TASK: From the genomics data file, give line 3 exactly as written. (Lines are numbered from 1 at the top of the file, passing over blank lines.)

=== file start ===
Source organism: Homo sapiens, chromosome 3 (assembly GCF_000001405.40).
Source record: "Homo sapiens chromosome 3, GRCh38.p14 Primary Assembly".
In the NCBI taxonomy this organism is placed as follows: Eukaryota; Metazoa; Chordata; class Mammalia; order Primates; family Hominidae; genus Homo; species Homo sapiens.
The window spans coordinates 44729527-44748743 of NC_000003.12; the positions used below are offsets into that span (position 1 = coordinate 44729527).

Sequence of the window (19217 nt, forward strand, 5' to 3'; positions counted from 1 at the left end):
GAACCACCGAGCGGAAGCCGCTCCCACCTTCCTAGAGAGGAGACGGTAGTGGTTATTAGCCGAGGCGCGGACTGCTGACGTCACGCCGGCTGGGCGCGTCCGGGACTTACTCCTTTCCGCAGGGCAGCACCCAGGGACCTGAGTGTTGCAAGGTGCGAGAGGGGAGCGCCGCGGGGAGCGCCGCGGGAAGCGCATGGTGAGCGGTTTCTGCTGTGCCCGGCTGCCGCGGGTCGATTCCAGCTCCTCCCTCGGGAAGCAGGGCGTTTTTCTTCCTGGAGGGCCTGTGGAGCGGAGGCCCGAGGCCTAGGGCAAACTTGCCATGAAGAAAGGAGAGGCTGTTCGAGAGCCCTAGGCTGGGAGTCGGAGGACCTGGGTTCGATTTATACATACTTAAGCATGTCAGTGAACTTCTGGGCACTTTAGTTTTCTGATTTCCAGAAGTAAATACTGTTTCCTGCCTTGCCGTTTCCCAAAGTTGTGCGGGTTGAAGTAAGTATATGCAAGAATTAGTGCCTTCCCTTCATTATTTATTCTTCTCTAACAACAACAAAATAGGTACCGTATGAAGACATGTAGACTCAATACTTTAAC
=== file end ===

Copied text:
In the NCBI taxonomy this organism is placed as follows: Eukaryota; Metazoa; Chordata; class Mammalia; order Primates; family Hominidae; genus Homo; species Homo sapiens.